A hacker this morning returned 70% of the $23 million that was stolen from the decentralized exchange (DEX) Transit Swap on Saturday. 

The cross-chain DEX yesterday revealed that the hacker took advantage of a bug in its code, which the company identified in a self-review. 

"After a self-review by the Transit Finance team, it was confirmed that the incident was caused by a hacker attack due to a bug in the code. We are deeply sorry," tweeted Transit Swap.

Transit Finance is the name of the larger crypto project, of which Transit Swap is one product. The project also has an NFT marketplace. 


It also appears that the hacker left behind a considerable trail, with Transit Swap saying it had identified the hacker’s IP, email address, and associated on-chain addresses with the help of crypto security companies SlowMist, Bitrace, PeckShield, TokenPocket, and TransitFinance.

The hacker had reportedly transferred 2,500 Binance Coin (BNB), or $710,000 at today’s prices, to Tornado Cash, the beleaguered cryptocurrency “tumbler” at the center of a legal battle between crypto investors, Coinbase and the U.S. Treasury. 

The Transit Swap team said in a Medium post announcing the attack that the hacker had been depositing and withdrawing funds from crypto exchange LATOKEN, among other platforms.


Transit Swap earlier tweeted it was working with users to formulate a return plan for the stolen funds.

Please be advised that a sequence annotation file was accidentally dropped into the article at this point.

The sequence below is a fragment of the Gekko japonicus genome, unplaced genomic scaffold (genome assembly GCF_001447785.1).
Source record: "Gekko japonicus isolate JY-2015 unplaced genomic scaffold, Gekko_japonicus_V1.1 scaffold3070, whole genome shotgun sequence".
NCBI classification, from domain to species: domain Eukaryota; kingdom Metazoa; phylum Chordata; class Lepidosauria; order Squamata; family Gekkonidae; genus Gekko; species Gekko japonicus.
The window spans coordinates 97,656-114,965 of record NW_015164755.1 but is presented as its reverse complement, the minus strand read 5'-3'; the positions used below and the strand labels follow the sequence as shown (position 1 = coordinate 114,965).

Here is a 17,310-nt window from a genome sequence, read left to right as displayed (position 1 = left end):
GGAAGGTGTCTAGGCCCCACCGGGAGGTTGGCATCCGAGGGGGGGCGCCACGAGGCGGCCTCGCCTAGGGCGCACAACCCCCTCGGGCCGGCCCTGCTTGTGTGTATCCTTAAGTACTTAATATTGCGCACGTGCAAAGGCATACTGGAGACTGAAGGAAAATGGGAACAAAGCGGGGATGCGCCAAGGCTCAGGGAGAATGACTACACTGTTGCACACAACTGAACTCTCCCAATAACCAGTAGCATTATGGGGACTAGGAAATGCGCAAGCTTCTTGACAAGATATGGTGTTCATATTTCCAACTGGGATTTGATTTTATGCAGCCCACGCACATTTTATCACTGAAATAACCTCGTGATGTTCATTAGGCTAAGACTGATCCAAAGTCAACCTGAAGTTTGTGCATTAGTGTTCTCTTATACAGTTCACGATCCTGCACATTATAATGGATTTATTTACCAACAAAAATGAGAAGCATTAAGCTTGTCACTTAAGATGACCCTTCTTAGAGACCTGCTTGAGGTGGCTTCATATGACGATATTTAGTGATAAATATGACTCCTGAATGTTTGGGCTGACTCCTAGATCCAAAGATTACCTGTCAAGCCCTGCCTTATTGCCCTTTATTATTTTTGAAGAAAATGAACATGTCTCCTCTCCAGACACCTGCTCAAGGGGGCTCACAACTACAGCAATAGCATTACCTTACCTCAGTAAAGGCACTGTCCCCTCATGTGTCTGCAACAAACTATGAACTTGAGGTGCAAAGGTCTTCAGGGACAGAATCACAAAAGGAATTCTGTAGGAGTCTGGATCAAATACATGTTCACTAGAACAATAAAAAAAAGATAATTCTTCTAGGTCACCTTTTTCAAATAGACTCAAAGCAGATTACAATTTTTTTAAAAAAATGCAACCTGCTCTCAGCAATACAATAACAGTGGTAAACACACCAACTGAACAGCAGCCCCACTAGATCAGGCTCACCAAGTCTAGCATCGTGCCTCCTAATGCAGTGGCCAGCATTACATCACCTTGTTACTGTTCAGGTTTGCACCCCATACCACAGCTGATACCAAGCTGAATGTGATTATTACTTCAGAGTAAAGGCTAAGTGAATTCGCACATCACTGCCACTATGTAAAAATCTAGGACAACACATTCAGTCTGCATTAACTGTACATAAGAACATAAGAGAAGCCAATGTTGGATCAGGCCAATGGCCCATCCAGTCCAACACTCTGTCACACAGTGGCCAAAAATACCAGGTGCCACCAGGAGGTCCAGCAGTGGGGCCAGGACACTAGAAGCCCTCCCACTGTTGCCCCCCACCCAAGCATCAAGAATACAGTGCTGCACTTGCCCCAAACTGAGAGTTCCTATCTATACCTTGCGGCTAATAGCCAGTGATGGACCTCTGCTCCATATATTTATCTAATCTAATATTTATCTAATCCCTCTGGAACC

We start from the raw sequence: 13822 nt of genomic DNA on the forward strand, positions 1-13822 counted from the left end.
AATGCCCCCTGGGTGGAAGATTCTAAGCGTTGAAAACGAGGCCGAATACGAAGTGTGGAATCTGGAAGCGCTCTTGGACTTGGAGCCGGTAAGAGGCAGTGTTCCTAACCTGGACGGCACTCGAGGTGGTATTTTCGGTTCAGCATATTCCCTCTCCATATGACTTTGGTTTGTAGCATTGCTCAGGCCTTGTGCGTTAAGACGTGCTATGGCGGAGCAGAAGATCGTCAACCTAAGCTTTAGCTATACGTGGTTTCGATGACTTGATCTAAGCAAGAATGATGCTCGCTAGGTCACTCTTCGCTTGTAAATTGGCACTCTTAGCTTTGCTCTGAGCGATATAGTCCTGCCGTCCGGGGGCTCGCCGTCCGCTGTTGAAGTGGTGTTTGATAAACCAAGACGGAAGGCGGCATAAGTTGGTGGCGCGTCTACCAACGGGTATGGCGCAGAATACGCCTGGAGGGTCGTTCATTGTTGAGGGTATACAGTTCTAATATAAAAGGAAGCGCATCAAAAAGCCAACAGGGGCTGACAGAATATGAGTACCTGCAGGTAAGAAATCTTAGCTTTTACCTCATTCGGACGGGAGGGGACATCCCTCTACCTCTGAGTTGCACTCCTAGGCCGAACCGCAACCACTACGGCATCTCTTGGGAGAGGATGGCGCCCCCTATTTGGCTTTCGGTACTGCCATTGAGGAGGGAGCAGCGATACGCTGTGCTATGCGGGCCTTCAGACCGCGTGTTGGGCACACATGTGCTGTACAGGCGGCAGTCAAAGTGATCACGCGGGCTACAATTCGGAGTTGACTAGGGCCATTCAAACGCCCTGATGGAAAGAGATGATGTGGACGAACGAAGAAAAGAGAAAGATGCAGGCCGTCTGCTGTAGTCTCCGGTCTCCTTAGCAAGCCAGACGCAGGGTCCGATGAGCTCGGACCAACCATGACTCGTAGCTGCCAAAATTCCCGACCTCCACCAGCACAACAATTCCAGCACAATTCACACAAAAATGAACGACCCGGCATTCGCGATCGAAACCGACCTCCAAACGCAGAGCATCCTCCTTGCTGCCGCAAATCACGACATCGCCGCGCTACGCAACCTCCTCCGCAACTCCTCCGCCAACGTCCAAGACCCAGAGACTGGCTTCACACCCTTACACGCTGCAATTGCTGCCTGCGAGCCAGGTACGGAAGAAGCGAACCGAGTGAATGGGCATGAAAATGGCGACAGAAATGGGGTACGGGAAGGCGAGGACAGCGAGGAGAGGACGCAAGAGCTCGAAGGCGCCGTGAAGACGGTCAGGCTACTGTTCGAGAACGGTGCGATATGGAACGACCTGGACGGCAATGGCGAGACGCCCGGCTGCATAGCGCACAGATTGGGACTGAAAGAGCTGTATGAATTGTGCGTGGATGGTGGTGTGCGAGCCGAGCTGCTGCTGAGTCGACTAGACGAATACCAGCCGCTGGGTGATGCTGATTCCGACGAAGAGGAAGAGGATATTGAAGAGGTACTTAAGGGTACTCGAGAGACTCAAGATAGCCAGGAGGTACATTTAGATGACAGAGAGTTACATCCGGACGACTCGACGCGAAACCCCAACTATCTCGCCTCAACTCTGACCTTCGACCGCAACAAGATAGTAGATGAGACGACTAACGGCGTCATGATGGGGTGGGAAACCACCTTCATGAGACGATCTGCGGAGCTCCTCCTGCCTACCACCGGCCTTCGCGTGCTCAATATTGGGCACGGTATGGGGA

Crypto hacks on the rise

The hack followed the massive $160 million stolen from algorithmic market maker Wintermute two weeks ago, with crypto analysis firm Chainalysis reporting $1.9 billion worth of hacks for the period ending in July, an increase of almost 60% over last year’s numbers.

But the crown for this year’s most high-profile hack, so far, goes to the $622 million taken from blockchain game Axie Infinity in March, which saw more than 173,000 WETH siphoned off.

Still, crypto crime in the form of scams was down 15% for the year, according to Chainalysis, compared to the 36% decrease in legitimate transactions following the crypto crash earlier this year. 

The firm said that a combination of declining token prices and the lack of new, unsuspecting crypto users might have made scams less enticing to carry out.

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